Firstly, I would like to thank the arrangers of the vigil tonight for Chris Skinner. It was beautiful and peaceful…and well maintained…I know that sounds all weird…but the police presence was just enough that we all felt safe and taken care of.
I met a couple dear friends early so that we could walk together…when we sat down to dinner I started to feel sick to my stomach….I got anxious and a bit scared…and I could not specifically figure out the why.
Ever since yesterday I couldn’t get the image of Chris’s broken glasses laying on the street out of my head…it played right at the end of a news reel. Of all the footage…even of him walking along the street oblivious to what was to occur…the broken glasses bothered me the most.
The lack of a person to go with them.
I have seen him in those glasses.
I didn’t know what to expect as we walked to Church and Wellesley.
But when we got there…I just felt quiet….there were many people there.
Someone handed out candles…we ran into more people we knew…a fellow I knew drove from Stratford to be a part of it, lots of dear young people…and older people…with babies and dogs..basically people from every walk of life… there
to celebrate a life.
A man named Matt got on a mega phone and said a lovely speech and then he asked us to raise our candles…and look up to the sky…not down for a moment of silence… and then….my phone rang…of all the times during my shows I have yelled at people…I just fumbled…and cursed myself…and then…I realized it wasn’t mine.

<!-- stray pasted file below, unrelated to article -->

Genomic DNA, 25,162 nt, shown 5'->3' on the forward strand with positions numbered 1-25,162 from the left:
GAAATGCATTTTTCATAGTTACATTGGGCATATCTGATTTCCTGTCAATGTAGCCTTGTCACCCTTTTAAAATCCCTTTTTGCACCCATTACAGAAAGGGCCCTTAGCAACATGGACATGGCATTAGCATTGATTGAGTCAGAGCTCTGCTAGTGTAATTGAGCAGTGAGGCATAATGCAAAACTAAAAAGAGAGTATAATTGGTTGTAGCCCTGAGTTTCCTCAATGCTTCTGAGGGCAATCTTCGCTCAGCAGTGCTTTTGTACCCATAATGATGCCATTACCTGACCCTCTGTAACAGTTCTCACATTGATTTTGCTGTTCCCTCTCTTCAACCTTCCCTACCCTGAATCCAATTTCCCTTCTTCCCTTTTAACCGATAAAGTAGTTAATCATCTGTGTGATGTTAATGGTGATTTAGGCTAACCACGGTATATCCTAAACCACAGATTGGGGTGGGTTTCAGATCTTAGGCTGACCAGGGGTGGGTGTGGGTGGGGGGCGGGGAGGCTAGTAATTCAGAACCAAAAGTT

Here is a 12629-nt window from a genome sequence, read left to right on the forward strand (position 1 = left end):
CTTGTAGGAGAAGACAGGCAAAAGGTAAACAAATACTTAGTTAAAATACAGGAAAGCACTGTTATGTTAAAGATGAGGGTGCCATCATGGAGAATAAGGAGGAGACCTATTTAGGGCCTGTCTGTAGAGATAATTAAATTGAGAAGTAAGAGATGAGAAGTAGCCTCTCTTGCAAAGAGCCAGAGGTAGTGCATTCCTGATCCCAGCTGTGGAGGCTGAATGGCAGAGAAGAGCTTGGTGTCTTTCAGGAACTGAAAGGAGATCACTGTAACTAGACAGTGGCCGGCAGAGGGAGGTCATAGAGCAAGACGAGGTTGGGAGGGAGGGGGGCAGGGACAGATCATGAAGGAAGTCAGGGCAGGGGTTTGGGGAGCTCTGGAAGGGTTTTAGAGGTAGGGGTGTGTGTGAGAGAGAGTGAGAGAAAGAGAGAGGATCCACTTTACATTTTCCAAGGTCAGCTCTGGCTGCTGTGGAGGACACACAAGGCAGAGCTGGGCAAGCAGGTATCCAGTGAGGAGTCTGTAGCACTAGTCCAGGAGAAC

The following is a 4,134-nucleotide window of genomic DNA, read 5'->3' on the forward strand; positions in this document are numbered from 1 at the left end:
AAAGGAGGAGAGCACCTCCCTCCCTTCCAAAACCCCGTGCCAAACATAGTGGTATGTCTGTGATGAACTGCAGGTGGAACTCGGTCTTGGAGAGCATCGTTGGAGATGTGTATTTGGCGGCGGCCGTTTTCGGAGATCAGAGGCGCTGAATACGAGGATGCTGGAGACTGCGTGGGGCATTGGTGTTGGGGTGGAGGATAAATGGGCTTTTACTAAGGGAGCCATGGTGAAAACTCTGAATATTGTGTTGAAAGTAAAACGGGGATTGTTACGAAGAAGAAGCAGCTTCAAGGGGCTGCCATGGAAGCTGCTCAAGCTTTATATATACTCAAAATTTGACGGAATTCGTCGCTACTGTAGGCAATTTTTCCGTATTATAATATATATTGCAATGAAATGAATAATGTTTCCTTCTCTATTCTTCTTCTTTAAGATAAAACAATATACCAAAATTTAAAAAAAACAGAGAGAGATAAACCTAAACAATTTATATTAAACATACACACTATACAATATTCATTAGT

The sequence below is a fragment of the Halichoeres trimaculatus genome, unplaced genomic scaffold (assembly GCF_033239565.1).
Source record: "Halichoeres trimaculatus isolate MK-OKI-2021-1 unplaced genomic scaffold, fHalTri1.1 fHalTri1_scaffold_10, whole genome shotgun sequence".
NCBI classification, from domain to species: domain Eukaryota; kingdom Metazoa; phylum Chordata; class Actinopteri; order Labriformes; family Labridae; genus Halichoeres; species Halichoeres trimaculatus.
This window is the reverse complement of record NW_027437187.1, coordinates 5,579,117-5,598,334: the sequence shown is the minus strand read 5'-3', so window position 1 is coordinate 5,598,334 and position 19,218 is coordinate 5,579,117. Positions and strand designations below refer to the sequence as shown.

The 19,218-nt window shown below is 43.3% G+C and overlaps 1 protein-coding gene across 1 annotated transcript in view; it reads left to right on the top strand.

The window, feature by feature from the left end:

Then we began to walk…from Church and Wellesley to Adelaide and Victoria….the place where he was killed. I say it true…I don’t want to soften it. His life was taken there.
The walk was something to behold.
It was at least 1200 people…walking down the southbound lanes of Church…the streets were lined with people just standing and watching…it was so still and quiet..every once in a while there would be a burst of laughter…and it felt right…and the young man I walked with asked me how I knew Skinner…and then we talked about the very small portion of his life that I was lucky enough to share…and it was shared during very festive situations…so it was heightened and funny and fabulous…and we also laughed…and I felt like part of him was there.
When the line made the turn at Queen Street we could begin to see the magnitude of the gathering…it was stunning. It made me cry.
And when we got to the corner…of Victoria and Adelaide…we all stopped and held our candles high…and had silence…and young woman stood on a newspaper box and hung this sign over the corner…
As I looked around there was a man standing by himself wrapped in a beautiful rainbow quilt…he took a deep breath and with the greatest reverence took it off and folded it neatly and put it into a bag…slung it over his shoulder and walked to the subway.
I wondered how many times he had done that.
Too many, my guess.
We will not tolerate hate or violence.
With peace, respect and love we walked tonight.